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  3. Hey Anna,

    Amazing post. I absolutely loved it. i want to be a Croatian now. First Brown Croatian :))

    I was the first to Like this post this time, as I am sure this is going to go viral :))

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    1. Lol, thanks so much. Feel free to share it round! X.

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  4. So true!! we took my in laws to Japanese Teppanyaki and one said” what kind of restaurant is this where they don’t serve bread???” LOLOL
    Great post – I’d like to add the Croat’s love of Kupus and Sarma and also the fruit of life “smokve” mandatory in every backyard heheheheheheh

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    1. Yes, have heard the where is the bread story too, lol. Thanks Suze.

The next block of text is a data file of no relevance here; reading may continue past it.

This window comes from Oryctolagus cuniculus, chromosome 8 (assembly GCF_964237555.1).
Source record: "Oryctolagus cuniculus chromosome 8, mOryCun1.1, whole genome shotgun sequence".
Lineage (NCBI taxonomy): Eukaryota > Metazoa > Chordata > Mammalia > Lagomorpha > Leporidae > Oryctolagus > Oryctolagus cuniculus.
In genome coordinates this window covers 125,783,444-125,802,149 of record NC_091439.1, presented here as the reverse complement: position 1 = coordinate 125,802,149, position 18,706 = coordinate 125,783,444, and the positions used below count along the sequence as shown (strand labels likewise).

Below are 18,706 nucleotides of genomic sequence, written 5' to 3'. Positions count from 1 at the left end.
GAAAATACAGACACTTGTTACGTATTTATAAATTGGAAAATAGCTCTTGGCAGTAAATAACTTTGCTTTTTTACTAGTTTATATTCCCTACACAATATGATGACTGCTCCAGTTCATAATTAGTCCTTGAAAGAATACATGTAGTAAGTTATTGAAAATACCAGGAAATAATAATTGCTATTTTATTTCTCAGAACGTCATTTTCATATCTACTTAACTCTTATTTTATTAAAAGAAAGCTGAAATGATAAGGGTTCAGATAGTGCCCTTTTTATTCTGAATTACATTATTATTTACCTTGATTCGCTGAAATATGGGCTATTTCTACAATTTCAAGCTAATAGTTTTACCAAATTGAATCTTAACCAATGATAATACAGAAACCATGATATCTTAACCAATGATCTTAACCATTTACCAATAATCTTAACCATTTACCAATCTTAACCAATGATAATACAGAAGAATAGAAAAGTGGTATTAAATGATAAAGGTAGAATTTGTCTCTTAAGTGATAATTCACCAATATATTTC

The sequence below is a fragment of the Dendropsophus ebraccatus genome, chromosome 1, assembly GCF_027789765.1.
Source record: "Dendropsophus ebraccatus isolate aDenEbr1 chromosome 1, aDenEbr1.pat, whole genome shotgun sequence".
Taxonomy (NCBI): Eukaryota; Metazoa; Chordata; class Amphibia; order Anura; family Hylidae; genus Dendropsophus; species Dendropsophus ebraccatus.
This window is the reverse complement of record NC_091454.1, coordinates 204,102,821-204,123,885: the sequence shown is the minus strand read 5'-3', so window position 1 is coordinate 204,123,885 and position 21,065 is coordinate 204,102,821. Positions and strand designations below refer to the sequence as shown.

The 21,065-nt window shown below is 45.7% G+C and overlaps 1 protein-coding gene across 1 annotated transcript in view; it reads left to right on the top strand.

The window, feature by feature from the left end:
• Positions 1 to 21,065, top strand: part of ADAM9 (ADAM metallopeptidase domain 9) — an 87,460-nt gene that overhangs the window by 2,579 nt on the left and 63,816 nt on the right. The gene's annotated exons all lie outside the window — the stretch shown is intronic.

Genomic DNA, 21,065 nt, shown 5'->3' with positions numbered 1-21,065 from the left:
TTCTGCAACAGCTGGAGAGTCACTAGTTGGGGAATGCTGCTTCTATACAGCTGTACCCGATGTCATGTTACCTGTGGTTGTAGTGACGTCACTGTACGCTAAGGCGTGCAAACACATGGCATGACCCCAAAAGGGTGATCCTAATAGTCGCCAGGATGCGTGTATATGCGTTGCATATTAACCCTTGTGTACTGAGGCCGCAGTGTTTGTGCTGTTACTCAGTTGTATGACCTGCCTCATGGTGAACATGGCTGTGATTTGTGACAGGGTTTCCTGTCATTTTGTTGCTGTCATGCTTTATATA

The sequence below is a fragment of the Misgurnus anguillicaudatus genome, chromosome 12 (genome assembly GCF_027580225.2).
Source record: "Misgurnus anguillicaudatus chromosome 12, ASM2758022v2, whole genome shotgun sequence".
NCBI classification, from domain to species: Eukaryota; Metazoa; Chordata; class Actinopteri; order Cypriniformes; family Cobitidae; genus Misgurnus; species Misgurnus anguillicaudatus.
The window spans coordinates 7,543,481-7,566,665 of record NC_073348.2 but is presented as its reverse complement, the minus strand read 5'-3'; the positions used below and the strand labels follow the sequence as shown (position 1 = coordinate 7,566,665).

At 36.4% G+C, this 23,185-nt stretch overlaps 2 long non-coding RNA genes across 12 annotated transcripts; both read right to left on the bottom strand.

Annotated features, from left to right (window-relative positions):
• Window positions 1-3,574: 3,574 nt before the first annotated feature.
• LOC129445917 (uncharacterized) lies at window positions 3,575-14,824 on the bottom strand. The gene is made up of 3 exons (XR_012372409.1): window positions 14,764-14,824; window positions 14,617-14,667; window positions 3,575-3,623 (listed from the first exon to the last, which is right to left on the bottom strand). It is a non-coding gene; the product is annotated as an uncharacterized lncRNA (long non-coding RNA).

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  5. Ana you couldn’t have said it any better , so true.

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    1. Thank you, too much to work with, lol.

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  6. hehe I love this. Thanks for sharing. xoxox

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    1. Was too much fun, lol.

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  7. […] the better part of this past year. She is currently in the thick of a white European winter, and my last post about being Croatian combined with the recent Australia Day celebrations led to some Facebook comments which led to some […]

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  8. I think you need to brush up on your Croatian history. Croats have been living in Croatia for the past 1300 years and in that time we have definetly been a “proper country”. We have been independent at different times in history and in different unions (with serbs, slovenians, austrians and so on and so on…). So pls, check the history books before you say we were never a country before 1991….

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    1. Other than that one little remark, nice post overall, helped me explain some things to my non-croatian boyfriend